Friday, July 30, 2010

Playing with Ice Blocks

We haven't been doing a lot of "schoolwork" the past month. This is one activity they enjoyed recently, however. I froze plastic toys in bowls of water. (I had to freeze them in layers since most of my toys floated.) I gave the kids spray bottles of water, squirt guns, eye droppers with a small bucket of water, and little hammers & chisels, etc. This kept them busy for a good hour and a half! I got my house clean, and they had lots of fun. When I do this again, I think I will use new toys to add another exciting element to it.

Toward the end, they resorted to crashing their remaining chunks of ice against the driveway. Which was enough fun in itself. Read about what other families are doing with their "preschoolers" and siblings at Preschool Corner, hosted by Homeschool Creations.

Thursday, July 29, 2010

Mommy's Piggy Tales: 6th Grade

6th Grade...honestly, every time I sit down to write one of these "chapters," I think, "I'm going to keep it really short this time." It ends up being so difficult to abbreviate. Believe it or not, these are the abbreviated versions of my years. I fear it will only get worse as the timeline progresses, and my memories increase.

I did not get the teacher I wanted for 6th grade. (Again, I'm sure she's a lovely person. These are just my 11 year old thoughts.) She was very strict, and we thought she was "mean." (Update: this is what I found I'd written in my diary: She's okay, I guess. She things of good projects to do. But if you do something bad, she'll make you feel really low and embarrassed...She even bawled Sarah out the other day for no reason, which surprised everyone.) I do remember, though, that she had a lot of fun ideas. And I usually completed my assignment first so she, like all of my other teachers, let me write reports, etc. for extra credit.

This was Mrs. B's discipline policy. If we broke a rule at all, she would look at us fiercely and say, "Do you want a verbal warning?" If we got a verbal warning, we missed out on the cooking project at the end of the week. It was really a great system, I admit. It was just scary! We did not want her to give us that look and use that voice, and the cooking projects were so fun! We got to make things like pudding and English muffin pizzas, etc.

I think I only got a verbal warning once. Erin didn't have her spelling words finished before recess. I gave her my spelling words I'd already finished for the next day. The plan was for her to hand it in with her name on it, then do her own and replace it later before Mrs. B saw it. Well, she saw it, recognized my handwriting, gave us both verbal warnings, and made us both do more spelling words. I loved Erin dearly, but I think she probably "helped" get me into trouble more than once.

Oh, yeah! Mrs. B also made us hold our pencil "the right way." If she caught us holding it incorrectly, she would say, “If I see you holding your pencil wrong again, you’re getting a verbal warning!” I know she meant well, but as soon as the year was over, I went back to holding it the way I had always held it and have ever since.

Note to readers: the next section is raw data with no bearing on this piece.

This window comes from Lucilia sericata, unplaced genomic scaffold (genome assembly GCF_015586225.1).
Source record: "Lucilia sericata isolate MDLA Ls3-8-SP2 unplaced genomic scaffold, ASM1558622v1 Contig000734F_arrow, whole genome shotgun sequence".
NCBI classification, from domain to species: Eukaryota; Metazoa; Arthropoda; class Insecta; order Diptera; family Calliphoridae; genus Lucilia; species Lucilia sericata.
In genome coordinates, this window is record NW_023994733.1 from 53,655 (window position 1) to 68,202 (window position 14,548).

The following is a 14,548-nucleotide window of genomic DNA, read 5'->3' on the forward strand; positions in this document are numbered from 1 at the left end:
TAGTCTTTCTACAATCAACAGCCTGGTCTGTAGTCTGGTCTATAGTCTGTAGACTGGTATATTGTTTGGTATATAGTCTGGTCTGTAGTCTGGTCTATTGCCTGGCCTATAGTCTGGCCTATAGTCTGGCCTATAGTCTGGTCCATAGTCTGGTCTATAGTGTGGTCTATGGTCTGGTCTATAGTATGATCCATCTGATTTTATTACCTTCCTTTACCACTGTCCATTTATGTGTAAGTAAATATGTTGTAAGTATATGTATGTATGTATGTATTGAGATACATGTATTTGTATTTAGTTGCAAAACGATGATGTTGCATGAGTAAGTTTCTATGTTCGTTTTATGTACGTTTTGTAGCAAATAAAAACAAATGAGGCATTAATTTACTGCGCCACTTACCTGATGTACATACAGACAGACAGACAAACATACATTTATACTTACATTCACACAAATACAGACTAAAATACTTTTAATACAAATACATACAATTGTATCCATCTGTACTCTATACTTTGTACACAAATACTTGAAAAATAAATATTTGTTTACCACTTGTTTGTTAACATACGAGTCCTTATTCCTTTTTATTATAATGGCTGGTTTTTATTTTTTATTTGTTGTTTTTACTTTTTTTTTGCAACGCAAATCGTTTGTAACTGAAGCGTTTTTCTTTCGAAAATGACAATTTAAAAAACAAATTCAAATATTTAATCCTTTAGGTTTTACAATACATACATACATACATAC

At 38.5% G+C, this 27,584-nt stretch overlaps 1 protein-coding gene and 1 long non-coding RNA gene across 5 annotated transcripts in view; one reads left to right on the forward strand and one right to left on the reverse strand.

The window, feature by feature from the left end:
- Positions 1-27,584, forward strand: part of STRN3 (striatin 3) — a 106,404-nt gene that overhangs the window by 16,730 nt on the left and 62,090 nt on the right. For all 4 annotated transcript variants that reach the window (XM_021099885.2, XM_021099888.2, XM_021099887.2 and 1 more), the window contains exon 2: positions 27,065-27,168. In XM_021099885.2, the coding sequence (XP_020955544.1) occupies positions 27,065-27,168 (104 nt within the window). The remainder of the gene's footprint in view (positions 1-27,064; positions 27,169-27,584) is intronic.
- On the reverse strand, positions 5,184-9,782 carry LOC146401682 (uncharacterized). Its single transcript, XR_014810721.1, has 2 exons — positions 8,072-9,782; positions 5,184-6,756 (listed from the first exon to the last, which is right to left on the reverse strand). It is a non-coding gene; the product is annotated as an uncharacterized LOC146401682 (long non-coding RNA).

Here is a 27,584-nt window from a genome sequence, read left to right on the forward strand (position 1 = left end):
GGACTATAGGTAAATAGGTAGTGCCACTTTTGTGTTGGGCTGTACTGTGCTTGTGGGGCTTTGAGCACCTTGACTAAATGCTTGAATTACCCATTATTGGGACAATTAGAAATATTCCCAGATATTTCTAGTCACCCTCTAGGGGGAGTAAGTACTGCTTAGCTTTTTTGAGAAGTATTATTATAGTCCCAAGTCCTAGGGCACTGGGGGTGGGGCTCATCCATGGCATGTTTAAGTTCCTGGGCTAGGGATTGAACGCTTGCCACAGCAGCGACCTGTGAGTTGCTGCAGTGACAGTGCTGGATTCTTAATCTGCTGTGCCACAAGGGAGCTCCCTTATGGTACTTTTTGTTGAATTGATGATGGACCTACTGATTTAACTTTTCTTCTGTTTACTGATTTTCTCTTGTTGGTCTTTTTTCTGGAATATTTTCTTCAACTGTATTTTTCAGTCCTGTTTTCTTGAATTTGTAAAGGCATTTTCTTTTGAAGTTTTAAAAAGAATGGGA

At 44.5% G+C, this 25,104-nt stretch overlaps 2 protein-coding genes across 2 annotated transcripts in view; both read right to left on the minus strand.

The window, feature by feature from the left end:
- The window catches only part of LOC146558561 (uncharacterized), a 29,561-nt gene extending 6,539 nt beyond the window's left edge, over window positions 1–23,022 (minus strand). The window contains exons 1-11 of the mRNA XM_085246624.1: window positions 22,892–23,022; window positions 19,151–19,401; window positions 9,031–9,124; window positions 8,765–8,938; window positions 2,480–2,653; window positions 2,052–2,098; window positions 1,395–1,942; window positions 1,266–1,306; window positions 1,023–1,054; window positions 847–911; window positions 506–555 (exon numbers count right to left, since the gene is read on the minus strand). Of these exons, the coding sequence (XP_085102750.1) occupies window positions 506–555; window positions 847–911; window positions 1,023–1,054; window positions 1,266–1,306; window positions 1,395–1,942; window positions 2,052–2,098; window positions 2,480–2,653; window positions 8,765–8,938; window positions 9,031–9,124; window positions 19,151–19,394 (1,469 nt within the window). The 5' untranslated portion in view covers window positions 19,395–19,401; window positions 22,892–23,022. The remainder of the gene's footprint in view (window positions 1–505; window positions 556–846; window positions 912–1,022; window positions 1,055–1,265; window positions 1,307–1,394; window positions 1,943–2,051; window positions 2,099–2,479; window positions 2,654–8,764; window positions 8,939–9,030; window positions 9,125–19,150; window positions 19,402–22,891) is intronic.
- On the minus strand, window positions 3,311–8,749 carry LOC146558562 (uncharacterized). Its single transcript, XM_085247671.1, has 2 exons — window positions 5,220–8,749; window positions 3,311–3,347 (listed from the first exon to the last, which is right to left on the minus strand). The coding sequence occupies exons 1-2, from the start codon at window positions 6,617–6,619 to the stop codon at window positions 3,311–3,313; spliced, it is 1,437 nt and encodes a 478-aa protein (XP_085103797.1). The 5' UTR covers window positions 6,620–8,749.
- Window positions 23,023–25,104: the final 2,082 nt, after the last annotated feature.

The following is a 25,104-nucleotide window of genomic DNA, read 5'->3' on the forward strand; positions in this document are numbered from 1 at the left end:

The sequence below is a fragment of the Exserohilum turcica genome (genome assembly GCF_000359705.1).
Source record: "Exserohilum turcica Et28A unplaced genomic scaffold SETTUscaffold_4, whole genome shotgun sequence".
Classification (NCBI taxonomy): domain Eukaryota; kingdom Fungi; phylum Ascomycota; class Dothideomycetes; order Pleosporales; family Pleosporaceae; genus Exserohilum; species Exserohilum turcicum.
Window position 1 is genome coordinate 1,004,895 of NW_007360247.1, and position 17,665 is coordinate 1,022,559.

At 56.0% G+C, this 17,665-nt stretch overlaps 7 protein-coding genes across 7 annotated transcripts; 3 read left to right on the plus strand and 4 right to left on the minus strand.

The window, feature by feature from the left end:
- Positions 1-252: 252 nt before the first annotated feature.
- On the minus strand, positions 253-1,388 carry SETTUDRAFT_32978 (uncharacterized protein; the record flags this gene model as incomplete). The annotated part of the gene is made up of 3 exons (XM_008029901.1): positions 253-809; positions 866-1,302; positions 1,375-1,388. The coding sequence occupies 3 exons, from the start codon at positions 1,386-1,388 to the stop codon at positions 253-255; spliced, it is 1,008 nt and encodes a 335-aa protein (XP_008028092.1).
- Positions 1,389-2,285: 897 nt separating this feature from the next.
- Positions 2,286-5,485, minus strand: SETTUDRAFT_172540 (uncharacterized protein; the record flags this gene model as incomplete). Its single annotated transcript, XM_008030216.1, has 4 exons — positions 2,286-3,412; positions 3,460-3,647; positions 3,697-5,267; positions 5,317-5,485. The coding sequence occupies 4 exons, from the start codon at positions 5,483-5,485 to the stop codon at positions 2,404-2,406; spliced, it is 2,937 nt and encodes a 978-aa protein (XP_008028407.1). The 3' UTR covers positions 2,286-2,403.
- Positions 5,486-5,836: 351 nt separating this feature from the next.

The top picture of me was taken on the first day of 6th grade. Our pictures went into our "time capsule," along with these index cards we filled out.

I devoured books. These are the names of the books I read just during the summer before 6th grade. (The list also continues on the back!) My mom took us every week to the Republic Library.

I'm not sure if the Unicorn Club started in the 5th or 6th grade. I was obsessed with unicorns and had a whole unicorn "collection," consisting of figurines, music boxes, posters, etc.

The club actually started as the G.I.L.W.B. Club. Any ideas as to what that stands for? "Girls In Love With Boys." I didn't think of the name; I'm sure Erin did. We had sleepovers and meetings at recess, and apparently "every 5th day in a month," we selected new officers. :) It was serious business. We continued to do a lot of toilet papering houses, snipe hunting, and prank calling. We also watched a lot of horror movies - yikes - but not at my house! I remember watching Rags to Riches (I loved that show!) at Tammy's house. We all agreed to be Chris J.'s joint "secret admirer," and we inundated him with attention.

I had my first (Unicorn Club) sleepover at my house! My sister Cary wrote a note and slid it under my bedroom door. It said something like, "If you need anything, I can be your maid!" That makes me smile so much.

We also had a gigantic crush on Chad, an 8th grader, who recently moved to our town. His parents bought a local mercantile, and looking back on it, I wonder was he even cute? But we were convinced he was, and at recess, we would sit as close to the junior high doors as we were allowed so that we could smile at him when he walked outside to the next building. Then we'd also stand and wait for him to come out of the building after school. We sometimes called him and asked him who he liked. He was tall and had longer, wavier hair than most of the boys. I wrote in my diary that I was so mad at him because on the phone and at the mercantile he would talk to me and joke around, but at school he ignored me because I was only in the 6th grade.

Uh...yeah...authentic 1987...

Sunday Night Dedications on the radio station Rock 99 were a big deal at the time. I always listened to them in my room and had a blank tape in my sterio, ready to push the record button whenever a good song came on. And it was fun to listen for any names we recognized. (Ryan B. dedicated Next Time I Fall in Love by Peter Cetera to me in the 4th grade.) Well, once when I was in junior high, there happened to be a dedication from "Jenny to Chad in Crane" - Should've Known Better by Richard Marx. Everyone assumed I did it for Chad, but I promise I didn't. I even went up to him in the hall and said, "That dedication wasn't from me." He totally smirked and said, "Right..." I was so embarrassed.